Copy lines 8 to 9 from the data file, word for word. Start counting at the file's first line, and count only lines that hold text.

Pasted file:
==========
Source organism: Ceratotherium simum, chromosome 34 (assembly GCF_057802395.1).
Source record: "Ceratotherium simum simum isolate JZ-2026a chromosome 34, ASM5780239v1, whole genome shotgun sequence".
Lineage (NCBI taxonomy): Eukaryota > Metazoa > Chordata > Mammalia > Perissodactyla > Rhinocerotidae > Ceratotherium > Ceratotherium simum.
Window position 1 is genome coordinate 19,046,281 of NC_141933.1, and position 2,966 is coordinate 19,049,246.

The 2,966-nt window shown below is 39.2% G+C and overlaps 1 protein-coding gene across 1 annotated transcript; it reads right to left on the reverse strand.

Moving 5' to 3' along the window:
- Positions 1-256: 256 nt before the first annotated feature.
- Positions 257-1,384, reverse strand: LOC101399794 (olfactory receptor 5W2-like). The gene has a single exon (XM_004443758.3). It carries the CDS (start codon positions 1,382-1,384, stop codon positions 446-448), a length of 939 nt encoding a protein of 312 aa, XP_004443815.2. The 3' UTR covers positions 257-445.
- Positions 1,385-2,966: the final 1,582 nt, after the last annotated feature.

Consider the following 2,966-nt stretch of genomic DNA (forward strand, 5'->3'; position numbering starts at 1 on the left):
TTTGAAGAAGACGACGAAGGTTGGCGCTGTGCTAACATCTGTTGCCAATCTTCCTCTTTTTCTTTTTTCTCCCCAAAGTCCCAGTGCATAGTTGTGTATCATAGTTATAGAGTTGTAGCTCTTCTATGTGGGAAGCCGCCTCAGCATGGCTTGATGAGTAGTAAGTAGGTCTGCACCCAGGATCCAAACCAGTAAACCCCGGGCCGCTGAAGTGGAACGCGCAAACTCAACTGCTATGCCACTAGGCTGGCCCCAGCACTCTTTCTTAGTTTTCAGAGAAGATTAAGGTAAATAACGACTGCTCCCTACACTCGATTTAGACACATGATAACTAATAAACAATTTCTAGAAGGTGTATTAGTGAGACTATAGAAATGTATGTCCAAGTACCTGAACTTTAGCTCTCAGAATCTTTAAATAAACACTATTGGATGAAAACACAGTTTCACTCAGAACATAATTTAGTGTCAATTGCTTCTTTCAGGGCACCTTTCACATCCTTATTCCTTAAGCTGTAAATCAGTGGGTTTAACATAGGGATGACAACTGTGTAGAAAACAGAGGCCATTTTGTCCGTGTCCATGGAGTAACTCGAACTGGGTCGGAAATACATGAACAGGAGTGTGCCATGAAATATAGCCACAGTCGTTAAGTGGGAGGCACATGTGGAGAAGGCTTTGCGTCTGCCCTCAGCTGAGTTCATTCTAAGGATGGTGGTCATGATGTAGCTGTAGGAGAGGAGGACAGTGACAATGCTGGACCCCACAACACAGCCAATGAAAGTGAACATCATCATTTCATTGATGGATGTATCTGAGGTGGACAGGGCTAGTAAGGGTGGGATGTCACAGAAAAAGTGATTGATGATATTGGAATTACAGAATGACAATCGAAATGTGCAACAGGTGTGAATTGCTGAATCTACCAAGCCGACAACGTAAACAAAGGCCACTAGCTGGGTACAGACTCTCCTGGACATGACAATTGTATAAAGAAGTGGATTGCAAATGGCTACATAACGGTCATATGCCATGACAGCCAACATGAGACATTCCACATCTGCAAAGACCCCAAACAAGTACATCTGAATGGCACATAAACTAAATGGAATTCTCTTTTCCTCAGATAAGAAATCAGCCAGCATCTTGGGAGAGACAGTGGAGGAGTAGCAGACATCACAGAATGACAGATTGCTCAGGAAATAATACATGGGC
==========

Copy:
- Positions 257-1,384, reverse strand: LOC101399794 (olfactory receptor 5W2-like). The gene has a single exon (XM_004443758.3). It carries the CDS (start codon positions 1,382-1,384, stop codon positions 446-448), a length of 939 nt encoding a protein of 312 aa, XP_004443815.2. The 3' UTR covers positions 257-445.
- Positions 1,385-2,966: the final 1,582 nt, after the last annotated feature.